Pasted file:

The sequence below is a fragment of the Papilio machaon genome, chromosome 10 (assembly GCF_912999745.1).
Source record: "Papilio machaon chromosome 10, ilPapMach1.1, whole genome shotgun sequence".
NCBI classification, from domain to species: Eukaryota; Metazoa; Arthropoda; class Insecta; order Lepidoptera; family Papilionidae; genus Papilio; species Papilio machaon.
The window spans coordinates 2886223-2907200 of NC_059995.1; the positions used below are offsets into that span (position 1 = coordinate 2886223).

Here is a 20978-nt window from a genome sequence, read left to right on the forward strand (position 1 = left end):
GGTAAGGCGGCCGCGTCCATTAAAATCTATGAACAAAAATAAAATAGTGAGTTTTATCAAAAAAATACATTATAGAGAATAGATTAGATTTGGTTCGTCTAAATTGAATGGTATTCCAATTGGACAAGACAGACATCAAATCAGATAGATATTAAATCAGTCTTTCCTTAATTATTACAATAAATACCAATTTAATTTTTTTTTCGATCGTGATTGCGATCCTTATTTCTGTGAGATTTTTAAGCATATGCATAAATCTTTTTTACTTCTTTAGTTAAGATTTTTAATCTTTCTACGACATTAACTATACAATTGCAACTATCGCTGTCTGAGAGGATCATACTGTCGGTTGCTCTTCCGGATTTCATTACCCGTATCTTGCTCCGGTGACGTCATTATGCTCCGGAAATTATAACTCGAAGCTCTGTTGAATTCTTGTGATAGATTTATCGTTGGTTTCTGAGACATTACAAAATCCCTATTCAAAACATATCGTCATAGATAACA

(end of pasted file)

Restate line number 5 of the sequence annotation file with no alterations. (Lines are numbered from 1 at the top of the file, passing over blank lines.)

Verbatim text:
Here is a 20978-nt window from a genome sequence, read left to right on the forward strand (position 1 = left end):